Swedish studio Snickeriet explores craft and materials in furniture design
Swedish studio Snickeriet presents a new five-piece collection of furniture designs including seating, tables and storage, in wood, glass, linoleum and stone composite
Based in Sweden between Gothenburg and Stockholm, Snickeriet is a design studio exploring different approaches to traditional woodworking. Marking five years since its founding, the studio has launched a new collection of furniture designs, featuring five pieces that demonstrate its diverse approach to its craft.
Led by designer Karl-Johan Hjerling, cabinet maker Hannu Hietamäki and head of studio Robert Zillen, Snickeriet’s previous output had consisted of furniture that combined a minimal palette of colours and materials with a richness of details, thanks to the attention to artisanal techniques at the core of the studio’s practice.
This new collection includes a stool, shelving, a coffee table and a cabinet, each defined by distinctive forms and each completely different. Every piece in this collection is a case study in craft exploration.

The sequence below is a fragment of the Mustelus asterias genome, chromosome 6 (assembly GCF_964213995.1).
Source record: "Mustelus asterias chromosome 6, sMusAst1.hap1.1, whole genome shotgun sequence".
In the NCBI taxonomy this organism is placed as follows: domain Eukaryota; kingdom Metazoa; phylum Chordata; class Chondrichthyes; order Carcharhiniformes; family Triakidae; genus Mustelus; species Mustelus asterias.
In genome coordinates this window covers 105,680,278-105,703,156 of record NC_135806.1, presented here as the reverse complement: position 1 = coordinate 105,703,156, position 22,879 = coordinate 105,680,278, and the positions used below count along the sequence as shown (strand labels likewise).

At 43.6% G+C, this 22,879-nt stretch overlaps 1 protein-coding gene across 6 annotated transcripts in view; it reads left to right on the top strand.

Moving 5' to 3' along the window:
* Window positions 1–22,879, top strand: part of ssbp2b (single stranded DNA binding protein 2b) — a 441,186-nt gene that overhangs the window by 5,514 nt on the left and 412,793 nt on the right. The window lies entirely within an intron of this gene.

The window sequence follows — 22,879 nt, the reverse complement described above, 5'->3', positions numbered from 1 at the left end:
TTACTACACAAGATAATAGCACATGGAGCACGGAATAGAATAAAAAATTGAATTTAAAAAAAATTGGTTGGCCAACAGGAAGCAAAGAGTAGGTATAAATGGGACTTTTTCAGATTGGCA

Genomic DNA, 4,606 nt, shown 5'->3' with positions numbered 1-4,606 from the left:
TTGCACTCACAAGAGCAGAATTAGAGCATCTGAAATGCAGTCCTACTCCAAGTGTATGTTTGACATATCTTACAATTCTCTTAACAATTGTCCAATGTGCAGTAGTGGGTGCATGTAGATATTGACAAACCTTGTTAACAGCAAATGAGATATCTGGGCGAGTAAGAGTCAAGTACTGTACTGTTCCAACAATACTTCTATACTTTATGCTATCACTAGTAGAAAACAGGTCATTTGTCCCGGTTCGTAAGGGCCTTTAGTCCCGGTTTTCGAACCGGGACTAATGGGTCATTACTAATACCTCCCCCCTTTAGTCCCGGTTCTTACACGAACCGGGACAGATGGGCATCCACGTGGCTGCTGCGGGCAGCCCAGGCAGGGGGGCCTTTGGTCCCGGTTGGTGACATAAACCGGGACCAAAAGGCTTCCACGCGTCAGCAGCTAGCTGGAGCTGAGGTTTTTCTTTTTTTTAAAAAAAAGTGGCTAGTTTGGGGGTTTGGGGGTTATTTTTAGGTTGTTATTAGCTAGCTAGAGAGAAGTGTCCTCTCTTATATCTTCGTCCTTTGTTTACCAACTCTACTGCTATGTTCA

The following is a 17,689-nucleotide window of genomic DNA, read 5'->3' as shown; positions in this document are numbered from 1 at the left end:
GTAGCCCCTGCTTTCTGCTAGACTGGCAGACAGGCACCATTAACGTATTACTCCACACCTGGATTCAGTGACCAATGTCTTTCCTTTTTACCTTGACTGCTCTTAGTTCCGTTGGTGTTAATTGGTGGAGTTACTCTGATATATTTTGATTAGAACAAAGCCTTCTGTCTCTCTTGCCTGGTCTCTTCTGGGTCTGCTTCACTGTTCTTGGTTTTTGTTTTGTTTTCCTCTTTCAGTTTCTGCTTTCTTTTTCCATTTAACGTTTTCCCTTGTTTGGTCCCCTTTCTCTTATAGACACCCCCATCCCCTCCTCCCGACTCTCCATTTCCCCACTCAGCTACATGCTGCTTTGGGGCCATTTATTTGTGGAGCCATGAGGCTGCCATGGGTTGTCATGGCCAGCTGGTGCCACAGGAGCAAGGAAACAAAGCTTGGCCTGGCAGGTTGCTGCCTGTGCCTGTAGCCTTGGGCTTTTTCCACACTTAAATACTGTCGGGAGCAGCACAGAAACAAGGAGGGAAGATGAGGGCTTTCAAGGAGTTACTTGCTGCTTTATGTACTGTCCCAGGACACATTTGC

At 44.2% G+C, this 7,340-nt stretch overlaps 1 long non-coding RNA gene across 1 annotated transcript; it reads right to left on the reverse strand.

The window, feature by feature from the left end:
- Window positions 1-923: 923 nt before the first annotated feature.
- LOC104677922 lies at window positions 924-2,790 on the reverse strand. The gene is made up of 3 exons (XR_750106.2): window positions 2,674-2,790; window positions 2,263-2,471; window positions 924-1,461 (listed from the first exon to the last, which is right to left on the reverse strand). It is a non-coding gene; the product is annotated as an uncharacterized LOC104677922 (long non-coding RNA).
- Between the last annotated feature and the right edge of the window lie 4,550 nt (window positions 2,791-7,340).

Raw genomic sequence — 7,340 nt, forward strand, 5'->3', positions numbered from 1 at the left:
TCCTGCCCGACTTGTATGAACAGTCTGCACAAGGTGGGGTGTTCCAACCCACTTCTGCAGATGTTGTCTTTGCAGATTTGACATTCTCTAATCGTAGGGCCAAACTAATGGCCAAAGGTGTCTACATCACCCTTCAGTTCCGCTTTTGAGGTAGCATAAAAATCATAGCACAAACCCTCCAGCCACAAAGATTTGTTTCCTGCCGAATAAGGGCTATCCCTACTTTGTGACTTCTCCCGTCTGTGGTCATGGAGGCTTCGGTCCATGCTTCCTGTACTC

Take the ‘Strata’ cabinet, an imposing piece of furniture created by manipulating wood-grain patterns and inspired by wood intarsia and the appearance of sedimentary rocks. Or see the essential construction of the ‘Posit’ table, simply consisting of a clear glass top effortlessly placed onto a cedar cube. Made of Douglas fir, the ‘Trilit’ stool is fashioned like a ‘vivacious exaggeration of a simple wood joint, naively distorting a rational solution into a complex craft’. The piece’s artisanal complexity is concealed by the playful, inflated forms of its parts.
The final two pieces look further into the possibilities of material and structural experimentation. Using linoleum, the team created the ‘Kontra’ bookcase, which they describe as ‘a depiction of the forces at play in a cantilever construction’. It’s made of ultra-matte, light grey linoleum, and its modular construction is at once aesthetically essential and complex in its manufacturing.
Finally, using stone composite, the studio created ‘Pilast’, inspired by the Neoclassical Swedish Empire style of the 19th century, which can serve as a seat or a side table. Using traditional woodworking techniques applied to a contemporary material, Snickeriet created a piece that sets the course for the studio’s future experimentation across genres and techniques. §